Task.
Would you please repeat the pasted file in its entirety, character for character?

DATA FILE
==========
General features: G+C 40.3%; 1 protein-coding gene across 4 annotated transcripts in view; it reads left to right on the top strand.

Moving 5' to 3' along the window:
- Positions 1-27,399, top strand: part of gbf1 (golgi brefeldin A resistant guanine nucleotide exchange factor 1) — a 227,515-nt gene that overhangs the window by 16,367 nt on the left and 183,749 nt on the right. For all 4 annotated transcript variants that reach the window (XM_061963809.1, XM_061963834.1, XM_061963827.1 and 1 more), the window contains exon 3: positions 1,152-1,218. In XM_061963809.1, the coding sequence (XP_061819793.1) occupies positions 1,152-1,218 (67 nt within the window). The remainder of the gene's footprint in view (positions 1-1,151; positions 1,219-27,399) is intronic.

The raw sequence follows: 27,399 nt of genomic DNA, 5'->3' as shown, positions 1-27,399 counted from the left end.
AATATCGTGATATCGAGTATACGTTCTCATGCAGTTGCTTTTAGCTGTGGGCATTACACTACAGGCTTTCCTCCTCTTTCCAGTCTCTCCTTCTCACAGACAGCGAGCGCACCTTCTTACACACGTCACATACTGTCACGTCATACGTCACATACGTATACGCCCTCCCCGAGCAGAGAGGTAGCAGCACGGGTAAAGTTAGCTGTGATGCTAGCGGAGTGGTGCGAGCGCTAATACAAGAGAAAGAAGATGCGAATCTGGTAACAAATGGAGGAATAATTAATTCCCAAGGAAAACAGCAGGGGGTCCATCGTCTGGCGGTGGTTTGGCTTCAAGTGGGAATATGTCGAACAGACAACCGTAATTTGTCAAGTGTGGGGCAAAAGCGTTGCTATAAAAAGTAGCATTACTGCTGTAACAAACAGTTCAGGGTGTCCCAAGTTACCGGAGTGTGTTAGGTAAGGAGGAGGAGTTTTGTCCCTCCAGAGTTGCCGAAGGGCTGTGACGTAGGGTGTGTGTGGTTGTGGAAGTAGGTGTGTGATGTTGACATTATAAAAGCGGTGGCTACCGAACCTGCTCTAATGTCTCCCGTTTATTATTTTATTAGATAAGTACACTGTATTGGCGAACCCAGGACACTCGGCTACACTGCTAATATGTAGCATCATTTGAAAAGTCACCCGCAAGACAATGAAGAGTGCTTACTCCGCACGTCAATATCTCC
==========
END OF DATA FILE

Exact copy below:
General features: G+C 40.3%; 1 protein-coding gene across 4 annotated transcripts in view; it reads left to right on the top strand.

Moving 5' to 3' along the window:
- Positions 1-27,399, top strand: part of gbf1 (golgi brefeldin A resistant guanine nucleotide exchange factor 1) — a 227,515-nt gene that overhangs the window by 16,367 nt on the left and 183,749 nt on the right. For all 4 annotated transcript variants that reach the window (XM_061963809.1, XM_061963834.1, XM_061963827.1 and 1 more), the window contains exon 3: positions 1,152-1,218. In XM_061963809.1, the coding sequence (XP_061819793.1) occupies positions 1,152-1,218 (67 nt within the window). The remainder of the gene's footprint in view (positions 1-1,151; positions 1,219-27,399) is intronic.

The raw sequence follows: 27,399 nt of genomic DNA, 5'->3' as shown, positions 1-27,399 counted from the left end.
AATATCGTGATATCGAGTATACGTTCTCATGCAGTTGCTTTTAGCTGTGGGCATTACACTACAGGCTTTCCTCCTCTTTCCAGTCTCTCCTTCTCACAGACAGCGAGCGCACCTTCTTACACACGTCACATACTGTCACGTCATACGTCACATACGTATACGCCCTCCCCGAGCAGAGAGGTAGCAGCACGGGTAAAGTTAGCTGTGATGCTAGCGGAGTGGTGCGAGCGCTAATACAAGAGAAAGAAGATGCGAATCTGGTAACAAATGGAGGAATAATTAATTCCCAAGGAAAACAGCAGGGGGTCCATCGTCTGGCGGTGGTTTGGCTTCAAGTGGGAATATGTCGAACAGACAACCGTAATTTGTCAAGTGTGGGGCAAAAGCGTTGCTATAAAAAGTAGCATTACTGCTGTAACAAACAGTTCAGGGTGTCCCAAGTTACCGGAGTGTGTTAGGTAAGGAGGAGGAGTTTTGTCCCTCCAGAGTTGCCGAAGGGCTGTGACGTAGGGTGTGTGTGGTTGTGGAAGTAGGTGTGTGATGTTGACATTATAAAAGCGGTGGCTACCGAACCTGCTCTAATGTCTCCCGTTTATTATTTTATTAGATAAGTACACTGTATTGGCGAACCCAGGACACTCGGCTACACTGCTAATATGTAGCATCATTTGAAAAGTCACCCGCAAGACAATGAAGAGTGCTTACTCCGCACGTCAATATCTCC